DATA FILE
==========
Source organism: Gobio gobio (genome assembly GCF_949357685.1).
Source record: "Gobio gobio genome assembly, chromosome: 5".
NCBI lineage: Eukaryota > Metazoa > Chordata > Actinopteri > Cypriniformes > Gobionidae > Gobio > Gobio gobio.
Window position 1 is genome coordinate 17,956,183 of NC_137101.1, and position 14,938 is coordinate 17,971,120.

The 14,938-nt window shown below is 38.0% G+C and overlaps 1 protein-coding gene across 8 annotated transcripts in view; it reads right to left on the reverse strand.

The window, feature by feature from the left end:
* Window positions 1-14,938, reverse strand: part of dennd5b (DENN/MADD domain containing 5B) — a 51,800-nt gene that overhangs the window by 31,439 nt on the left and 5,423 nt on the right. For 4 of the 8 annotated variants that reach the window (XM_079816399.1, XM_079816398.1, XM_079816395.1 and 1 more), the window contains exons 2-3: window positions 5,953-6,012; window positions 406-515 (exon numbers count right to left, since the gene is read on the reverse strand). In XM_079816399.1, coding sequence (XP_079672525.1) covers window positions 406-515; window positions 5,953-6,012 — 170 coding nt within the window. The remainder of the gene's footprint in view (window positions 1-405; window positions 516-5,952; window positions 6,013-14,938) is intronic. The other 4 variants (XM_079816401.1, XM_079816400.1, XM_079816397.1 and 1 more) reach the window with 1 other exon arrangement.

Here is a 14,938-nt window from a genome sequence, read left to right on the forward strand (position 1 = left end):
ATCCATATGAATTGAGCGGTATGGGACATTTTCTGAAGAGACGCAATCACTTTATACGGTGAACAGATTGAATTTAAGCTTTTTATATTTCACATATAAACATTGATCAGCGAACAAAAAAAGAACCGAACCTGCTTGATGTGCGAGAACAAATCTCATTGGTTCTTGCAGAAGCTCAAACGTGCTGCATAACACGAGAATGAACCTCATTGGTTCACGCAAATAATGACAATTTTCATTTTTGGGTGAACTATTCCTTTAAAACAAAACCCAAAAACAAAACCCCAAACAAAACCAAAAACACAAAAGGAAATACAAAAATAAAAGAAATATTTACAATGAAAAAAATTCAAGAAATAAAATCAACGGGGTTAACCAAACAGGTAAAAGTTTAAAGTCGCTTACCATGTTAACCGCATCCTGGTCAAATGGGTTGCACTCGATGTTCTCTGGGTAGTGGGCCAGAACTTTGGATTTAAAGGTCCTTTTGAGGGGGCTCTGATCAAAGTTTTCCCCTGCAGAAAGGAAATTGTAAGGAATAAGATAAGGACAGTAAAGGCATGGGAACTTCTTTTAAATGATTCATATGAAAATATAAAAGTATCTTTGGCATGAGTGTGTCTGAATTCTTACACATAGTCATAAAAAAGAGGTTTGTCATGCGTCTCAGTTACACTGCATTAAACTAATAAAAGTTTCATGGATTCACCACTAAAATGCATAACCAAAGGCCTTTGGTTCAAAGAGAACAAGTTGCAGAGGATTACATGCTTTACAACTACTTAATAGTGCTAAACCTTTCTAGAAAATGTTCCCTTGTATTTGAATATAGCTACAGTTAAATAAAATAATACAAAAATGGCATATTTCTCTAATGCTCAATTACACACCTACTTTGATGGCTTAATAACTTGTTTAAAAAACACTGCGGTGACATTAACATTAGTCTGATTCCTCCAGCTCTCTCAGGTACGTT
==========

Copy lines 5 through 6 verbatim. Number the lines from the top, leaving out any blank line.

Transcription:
The 14,938-nt window shown below is 38.0% G+C and overlaps 1 protein-coding gene across 8 annotated transcripts in view; it reads right to left on the reverse strand.

The window, feature by feature from the left end: